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3 Ways to Get Over Writer’s Block

Updated: Mar 6, 2020

Today, we’re starting out with the Writing Challenge right away.

Great ways to get over writer’s block are best addressed in a specific order. So address them in a specific order we shall, starting with this message of hope:

Don’t let writer’s block stop you.
Writer’s block doesn’t have to be the end of the writing road for you if you don’t want it to be. There are ways to deal with it if you really want to see your copy or manuscript through to the end. Sometimes it involves an extra dose of grit and determination. Sometimes it involves a new perspective. Sometimes it involves a distraction or external help.
In fact, there are so many different ways to get around, past, over or through writer’s block that we need two whole blog posts to cover it. Starting with this one.

We just have one single segue before we get to the meat of “this one”…

When you find writer’s block hitting, it is okay to assess whether you want to keep on going or not. There’s no shame in quitting a story or nonfiction writing project, just as long as you do it with the right attitude for the right reasons.

Overall, as long as you don’t throw your manuscript down in despair, declaring that you’re worthless and will never amount to anything, you have Innovative Editing’s full permission to set your story aside.

All I ask is that you make sure it’s worth your while first.

If, after honestly contemplating that thought, you conclude that you want to persevere after all... then let’s list off the first of seven great ways to get over writer’s block.

Sometimes, when struggling with writer’s block, we need a little TLC: someone to hug us and say, “There. There. Poor baby.”

Then again, sometimes we need an internal or external drill sergeant to say something more along the lines of, “Poor baby. Boo hoo. Suck it up already, and get back to work!”

Our Way #1 calls for the latter. It barks at you to put your pen back to the paper or your fingers back to the keyboard, and force them to move again.

Who cares what you actually write or if you enjoy the process?

Move! Move! Move!

The initial results, admittedly, might look something like this:

I have absolutely no idea what I’m writing right now. Like none whatsoever. But stupid Innovative Editing told me to try this out to see where my story goes, so I’m going to – right before I send that Jeannette DiLouie a VERY pointed email about how dumb she is.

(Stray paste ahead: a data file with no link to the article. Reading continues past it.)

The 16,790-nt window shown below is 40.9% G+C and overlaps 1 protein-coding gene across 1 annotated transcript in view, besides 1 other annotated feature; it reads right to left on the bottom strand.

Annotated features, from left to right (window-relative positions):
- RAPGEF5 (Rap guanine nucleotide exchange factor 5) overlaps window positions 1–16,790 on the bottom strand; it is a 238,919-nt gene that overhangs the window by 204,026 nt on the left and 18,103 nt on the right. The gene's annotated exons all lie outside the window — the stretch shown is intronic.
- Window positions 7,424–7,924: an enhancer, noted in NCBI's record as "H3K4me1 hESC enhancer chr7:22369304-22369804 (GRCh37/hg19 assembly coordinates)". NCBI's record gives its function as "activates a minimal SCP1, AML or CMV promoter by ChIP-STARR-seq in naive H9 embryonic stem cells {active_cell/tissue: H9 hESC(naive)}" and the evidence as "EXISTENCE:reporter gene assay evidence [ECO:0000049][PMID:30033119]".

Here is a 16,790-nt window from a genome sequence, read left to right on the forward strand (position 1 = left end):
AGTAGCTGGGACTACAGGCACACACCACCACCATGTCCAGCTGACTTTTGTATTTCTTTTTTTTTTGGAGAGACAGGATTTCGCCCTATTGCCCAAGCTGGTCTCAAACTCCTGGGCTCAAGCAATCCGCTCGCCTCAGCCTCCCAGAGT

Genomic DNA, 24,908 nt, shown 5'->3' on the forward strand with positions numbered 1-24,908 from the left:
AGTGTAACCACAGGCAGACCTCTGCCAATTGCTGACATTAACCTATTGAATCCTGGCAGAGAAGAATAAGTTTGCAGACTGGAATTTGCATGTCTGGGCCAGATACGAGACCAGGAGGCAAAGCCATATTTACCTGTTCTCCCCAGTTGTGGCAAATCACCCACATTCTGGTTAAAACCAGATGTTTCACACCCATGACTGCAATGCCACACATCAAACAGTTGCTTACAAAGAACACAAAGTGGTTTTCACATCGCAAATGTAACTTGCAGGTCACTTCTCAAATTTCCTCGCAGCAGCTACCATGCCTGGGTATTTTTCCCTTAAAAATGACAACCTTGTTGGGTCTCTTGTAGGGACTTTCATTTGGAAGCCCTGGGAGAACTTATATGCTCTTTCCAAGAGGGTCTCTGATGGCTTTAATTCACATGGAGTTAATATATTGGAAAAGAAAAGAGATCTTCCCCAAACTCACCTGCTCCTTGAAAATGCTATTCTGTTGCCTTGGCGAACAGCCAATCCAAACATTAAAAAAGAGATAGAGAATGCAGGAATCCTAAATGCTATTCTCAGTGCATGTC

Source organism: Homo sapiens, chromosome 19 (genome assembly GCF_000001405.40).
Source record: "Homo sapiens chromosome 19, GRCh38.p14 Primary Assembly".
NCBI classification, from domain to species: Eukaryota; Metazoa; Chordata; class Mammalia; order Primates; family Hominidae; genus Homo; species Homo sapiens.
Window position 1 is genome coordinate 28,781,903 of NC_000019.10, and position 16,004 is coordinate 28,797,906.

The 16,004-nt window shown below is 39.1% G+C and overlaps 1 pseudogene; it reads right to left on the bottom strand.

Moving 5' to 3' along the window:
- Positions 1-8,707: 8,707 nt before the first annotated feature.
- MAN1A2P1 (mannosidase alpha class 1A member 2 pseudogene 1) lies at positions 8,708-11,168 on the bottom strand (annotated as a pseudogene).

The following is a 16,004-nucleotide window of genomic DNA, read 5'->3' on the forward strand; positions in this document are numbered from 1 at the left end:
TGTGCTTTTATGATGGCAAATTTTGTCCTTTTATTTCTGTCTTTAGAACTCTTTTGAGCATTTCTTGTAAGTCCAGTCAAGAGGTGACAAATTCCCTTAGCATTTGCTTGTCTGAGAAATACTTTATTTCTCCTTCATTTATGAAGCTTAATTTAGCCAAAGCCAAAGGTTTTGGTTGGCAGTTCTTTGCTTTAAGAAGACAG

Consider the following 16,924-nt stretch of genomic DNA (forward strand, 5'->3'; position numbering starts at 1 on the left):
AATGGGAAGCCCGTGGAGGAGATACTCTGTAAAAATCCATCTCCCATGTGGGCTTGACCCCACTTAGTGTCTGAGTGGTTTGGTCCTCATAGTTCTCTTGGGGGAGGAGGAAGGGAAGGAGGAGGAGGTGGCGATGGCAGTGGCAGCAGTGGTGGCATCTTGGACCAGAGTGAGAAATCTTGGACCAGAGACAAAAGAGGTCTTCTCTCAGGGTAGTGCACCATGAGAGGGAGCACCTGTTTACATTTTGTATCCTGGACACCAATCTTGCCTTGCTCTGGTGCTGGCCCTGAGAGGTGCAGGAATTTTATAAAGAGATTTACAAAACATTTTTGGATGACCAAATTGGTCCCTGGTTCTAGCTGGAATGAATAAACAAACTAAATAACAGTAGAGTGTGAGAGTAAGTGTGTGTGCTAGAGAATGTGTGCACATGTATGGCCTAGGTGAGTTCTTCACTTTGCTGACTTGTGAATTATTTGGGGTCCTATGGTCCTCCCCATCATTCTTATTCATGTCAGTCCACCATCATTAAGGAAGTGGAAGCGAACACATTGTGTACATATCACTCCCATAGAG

Yet after a few paragraphs, you could find yourself writing VERY differently:

Oh! Wait. Never mind…

For the record, none of these ways to get over writer’s block are foolproof, and this one is no exception. With that disclaimer stated though, forcing yourself to write a next line and then a next paragraph and possibly even a next page can jog your manuscript-making skills back into play.

Sure, you’ll probably delete that next line, next paragraph and next page in the final copy. Maybe even right away. But that doesn’t mean the effort was wasted.

How can it be if you’re where you want to be again?

If that doesn’t appeal to you or you’ve already tried it and it didn’t work, here’s a much more pleasant prospect.

You know that chapter you’ve been dying to write ever since you began working on your manuscript? The one that doesn’t happen until at least the midway point?

Go ahead and write it, even if you’re normally a linear kind of writer. If writer’s block has its way, you’re not going to be a writer at all. So skip ahead and show it who’s the real boss.

In the process of all that fun, you will probably find yourself writing down things that need to be established well before that point… quite possibly even in the chapter you got stuck on.

Out of all the ways to get past writer’s block, #3 and #4 are by far the most delicious.

Here's #3: Eat chocolate.

No really. Get up. Go to your snack stash. Grab a whole handful of chocolate, and take it back to your notebook or computer desk.

If you’re not into chocolate, go for Twizzlers or the praline pecan ice cream in the freezer. Call for pizza delivery if that’s what you’re craving. The exact comfort food you choose doesn’t matter.

What does matter is the comfort as you continue to write.

To be sure, your inner or outer drill sergeant is still there telling you to keep going, but not with a stick anymore. He has a tasty, tasty carrot (cake?).

This is a positive, productive use of short-term gratification for long-term motivation. Which flows right into our "Ways to Get Over Writer’s Block #4."

Editor’s Note: Read the next post on writer's block here.



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